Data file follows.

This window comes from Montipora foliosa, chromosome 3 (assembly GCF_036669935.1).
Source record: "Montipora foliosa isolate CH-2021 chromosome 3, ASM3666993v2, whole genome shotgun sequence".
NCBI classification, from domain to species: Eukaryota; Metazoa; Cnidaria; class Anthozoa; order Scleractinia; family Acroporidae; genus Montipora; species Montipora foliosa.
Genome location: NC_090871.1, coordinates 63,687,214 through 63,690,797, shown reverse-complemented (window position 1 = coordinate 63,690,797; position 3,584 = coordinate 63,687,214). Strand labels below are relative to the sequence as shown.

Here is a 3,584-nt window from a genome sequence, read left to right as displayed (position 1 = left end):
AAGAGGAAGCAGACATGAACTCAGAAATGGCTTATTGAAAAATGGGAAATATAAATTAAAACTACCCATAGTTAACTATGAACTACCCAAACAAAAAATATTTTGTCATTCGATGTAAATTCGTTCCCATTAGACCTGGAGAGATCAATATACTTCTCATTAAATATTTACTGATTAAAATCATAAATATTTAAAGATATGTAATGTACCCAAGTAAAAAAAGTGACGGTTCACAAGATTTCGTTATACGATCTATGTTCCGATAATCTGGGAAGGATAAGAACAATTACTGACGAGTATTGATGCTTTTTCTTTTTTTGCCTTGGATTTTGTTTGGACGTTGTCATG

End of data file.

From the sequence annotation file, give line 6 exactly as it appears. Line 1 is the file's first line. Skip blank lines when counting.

AAGAGGAAGCAGACATGAACTCAGAAATGGCTTATTGAAAAATGGGAAATATAAATTAAAACTACCCATAGTTAACTATGAACTACCCAAACAAAAAATATTTTGTCATTCGATGTAAATTCGTTCCCATTAGACCTGGAGAGATCAATATACTTCTCATTAAATATTTACTGATTAAAATCATAAATATTTAAAGATATGTAATGTACCCAAGTAAAAAAAGTGACGGTTCACAAGATTTCGTTATACGATCTATGTTCCGATAATCTGGGAAGGATAAGAACAATTACTGACGAGTATTGATGCTTTTTCTTTTTTTGCCTTGGATTTTGTTTGGACGTTGTCATG